The Florida Freshwater Angler Issue 7

Issue 7

October - December 2016

Florida Freshwater Angler

Our Purpose: To identify excellent Florida freshwater fishing opportunities and to provide anglers with relevant information that will enhance the quality of their outdoor experience.

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In this issue:

TrophyCatch Tracker

TrophyCatch logo

The post-spawn dog days of summer slowed TrophyCatch submissions a little, but it was still clear that even the middle of summer can be a great time to go fishing in Florida, the Fishing Capital of the World! We have now received 2,100 approved Season 4 submissions at the end of August 2016, which surpasses the 1,744 bass that were submitted during Season 3! This current number included 1,768 Lunker Club bass (8 - 9.9 pounds), 325 Trophy Club bass (10 - 12.9 pounds), and 7 Hall of Fame bass (13+ pounds). Don't wait until you catch a qualifying bass -- register for TrophyCatch now to be eligible for the Phoenix Boats bass boat giveaway which will take place in December!

5,000 TrophyCatch submissions!

Season 4 submission numbers are already impressive compared to previous years, but an even more amazing statistic was the 5,000th approved bass submission for TrophyCatch since the program was launched in October 2012! That also means 5,000 trophy bass are still swimming in Florida! Thanks to all our participants for helping us reach this milestone, and to our valued partners like Bass Pro Shops, Mercury Marine, Phoenix Boats and others for making the catch-and-release of trophy bass all the more rewarding!!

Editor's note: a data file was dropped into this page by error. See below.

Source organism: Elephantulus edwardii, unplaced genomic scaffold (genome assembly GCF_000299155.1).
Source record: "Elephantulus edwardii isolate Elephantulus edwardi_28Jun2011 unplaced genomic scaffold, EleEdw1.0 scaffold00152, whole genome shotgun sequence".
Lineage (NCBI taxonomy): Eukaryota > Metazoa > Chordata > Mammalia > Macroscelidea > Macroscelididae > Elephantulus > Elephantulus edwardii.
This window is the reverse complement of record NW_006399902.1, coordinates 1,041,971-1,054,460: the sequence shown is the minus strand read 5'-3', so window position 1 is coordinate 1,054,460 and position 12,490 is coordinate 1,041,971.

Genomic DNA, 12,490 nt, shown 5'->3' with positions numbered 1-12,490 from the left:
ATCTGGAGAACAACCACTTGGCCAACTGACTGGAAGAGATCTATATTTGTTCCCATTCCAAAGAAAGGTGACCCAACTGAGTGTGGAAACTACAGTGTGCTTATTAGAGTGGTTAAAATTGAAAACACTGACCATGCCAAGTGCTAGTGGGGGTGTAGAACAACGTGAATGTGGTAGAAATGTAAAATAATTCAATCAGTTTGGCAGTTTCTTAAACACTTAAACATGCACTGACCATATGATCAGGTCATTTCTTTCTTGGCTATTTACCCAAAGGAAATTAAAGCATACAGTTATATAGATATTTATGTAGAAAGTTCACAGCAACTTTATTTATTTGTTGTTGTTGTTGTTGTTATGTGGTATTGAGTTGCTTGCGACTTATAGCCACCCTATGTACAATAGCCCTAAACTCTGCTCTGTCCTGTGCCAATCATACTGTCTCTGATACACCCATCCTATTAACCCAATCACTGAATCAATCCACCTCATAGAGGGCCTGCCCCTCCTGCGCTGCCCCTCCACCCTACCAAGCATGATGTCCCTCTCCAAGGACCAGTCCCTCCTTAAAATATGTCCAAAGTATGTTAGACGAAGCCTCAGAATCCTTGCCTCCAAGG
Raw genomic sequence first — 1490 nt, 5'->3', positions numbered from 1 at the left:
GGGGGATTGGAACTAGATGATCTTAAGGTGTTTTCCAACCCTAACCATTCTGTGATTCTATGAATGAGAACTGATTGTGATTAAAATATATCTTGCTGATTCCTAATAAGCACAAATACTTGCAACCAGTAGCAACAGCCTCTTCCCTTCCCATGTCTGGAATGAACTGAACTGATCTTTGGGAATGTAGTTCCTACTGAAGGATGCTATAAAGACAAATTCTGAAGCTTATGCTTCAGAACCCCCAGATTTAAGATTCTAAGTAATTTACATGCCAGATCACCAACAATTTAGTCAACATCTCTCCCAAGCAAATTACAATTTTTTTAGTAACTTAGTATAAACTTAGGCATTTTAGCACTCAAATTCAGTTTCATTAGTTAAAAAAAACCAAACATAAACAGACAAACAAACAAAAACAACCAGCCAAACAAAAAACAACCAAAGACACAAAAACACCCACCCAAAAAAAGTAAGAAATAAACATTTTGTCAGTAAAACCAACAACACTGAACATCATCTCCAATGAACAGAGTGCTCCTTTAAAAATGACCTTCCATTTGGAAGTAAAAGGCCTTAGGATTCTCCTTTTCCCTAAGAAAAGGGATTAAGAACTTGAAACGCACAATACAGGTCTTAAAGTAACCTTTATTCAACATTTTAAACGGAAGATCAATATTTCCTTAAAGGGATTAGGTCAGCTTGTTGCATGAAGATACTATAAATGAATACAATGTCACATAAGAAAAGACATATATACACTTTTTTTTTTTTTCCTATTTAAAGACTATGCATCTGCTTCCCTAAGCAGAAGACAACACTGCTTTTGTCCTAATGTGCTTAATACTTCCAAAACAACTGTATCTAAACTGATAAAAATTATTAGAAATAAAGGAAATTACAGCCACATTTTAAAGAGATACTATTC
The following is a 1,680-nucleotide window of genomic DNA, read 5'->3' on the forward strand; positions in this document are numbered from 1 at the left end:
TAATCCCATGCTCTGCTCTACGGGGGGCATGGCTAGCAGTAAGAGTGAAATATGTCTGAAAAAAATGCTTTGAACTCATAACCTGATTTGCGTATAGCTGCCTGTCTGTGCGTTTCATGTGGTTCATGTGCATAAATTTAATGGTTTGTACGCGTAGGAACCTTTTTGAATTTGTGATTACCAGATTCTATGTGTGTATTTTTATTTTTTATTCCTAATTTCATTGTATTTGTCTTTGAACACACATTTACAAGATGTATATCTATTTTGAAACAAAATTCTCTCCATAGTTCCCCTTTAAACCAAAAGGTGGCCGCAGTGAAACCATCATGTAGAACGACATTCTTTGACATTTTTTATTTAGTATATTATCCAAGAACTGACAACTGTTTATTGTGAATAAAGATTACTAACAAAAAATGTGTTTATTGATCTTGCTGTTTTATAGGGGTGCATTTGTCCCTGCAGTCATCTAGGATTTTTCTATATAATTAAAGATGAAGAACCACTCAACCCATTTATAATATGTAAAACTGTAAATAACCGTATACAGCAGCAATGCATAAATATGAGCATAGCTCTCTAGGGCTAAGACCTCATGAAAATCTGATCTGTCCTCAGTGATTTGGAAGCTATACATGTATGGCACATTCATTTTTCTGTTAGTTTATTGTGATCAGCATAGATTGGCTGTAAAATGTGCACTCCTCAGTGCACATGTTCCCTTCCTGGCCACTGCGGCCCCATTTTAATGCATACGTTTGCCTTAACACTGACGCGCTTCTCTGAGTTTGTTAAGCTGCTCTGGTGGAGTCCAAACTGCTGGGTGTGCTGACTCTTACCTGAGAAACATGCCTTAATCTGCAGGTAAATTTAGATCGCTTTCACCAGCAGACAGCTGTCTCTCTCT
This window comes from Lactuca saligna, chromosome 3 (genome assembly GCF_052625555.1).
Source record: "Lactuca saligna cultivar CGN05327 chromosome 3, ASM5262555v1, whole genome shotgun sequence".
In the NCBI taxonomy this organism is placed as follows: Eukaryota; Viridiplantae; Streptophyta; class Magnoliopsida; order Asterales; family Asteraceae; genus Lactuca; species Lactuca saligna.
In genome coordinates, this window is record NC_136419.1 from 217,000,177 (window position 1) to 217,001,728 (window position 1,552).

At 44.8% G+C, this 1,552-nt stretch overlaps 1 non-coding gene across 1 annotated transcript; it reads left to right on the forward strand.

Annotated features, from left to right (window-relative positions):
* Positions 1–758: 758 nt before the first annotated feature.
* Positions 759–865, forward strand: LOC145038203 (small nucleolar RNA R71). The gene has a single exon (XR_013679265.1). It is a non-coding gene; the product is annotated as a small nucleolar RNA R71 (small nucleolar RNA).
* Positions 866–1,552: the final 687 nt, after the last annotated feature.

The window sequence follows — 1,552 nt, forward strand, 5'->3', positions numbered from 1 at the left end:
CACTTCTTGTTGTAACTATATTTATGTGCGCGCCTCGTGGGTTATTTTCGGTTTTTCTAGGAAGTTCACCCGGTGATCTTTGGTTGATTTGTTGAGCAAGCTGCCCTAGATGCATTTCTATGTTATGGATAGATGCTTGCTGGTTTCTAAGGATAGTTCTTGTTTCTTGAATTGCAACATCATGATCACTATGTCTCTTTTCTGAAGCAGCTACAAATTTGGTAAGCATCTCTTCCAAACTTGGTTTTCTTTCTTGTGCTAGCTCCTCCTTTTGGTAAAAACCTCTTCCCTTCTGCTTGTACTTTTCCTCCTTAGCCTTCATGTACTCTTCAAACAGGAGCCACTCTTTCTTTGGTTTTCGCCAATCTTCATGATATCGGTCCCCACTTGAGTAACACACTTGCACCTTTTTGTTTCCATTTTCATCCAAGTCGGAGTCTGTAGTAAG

Mark your calendar for October 15, 2016! That is the deadline for submitting your Season 4 TrophyCatch bass to receive prizing. Season 4 began October 1, 2015 and ended September 30, 2016. So be sure to get any remaining submissions in before the deadline!

October 15 deadline!
TrophyCatch Facebook page

Keep up to date on TrophyCatch promotions, special events and our top producing anglers by liking our TrophyCatch Facebook page and subscribing to the TrophyCatch YouTube Channel. Plus you can find out more about Florida's freshwater fishing and conservation efforts through a variety of print and online media such as newspapers, magazines, blogs, online news outlets and video channels like Sportsman’s Adventures with Captain Rick Murphy.

Registering for TrophyCatch is free, easy and will automatically enter you in a drawing for the Phoenix Boats TrophyCatch bass boat which will be given away in December -- no catch necessary!

Register for TrophyCatch!

Sign up for the TrophyCatch T-Mail!

TrophyCatch T-Mail

The Florida Freshwater Angler includes TrophyCatch news on a quarterly basis, but in order to provide more frequent program updates and related information, FWC is introducing the TrophyCatch T-Mail! These short topic emails ("T-Mails") will keep subscribers updated on TrophyCatch on a monthly basis and will also include related fishing tips, top fishing locations and other exciting bass-related information. Subscribe now by checking the "TrophyCatch” box on the Subscription Topics page under "Freshwater Fishing"! Note that if you have already registered for TrophyCatch or Big Catch you are already set up to receive the TrophyCatch T-Mail.

Featured Fish: Butterfly Peacock Bass

Butterfly Peacock Bass

Size: The current certified state record is 9.08 pounds, although larger peacock bass have been documented in Florida. The Big Catch minimum qualifying sizes are 4.00 pounds or 18 inches for adults, and 3.00 pounds or 13 inches for youth (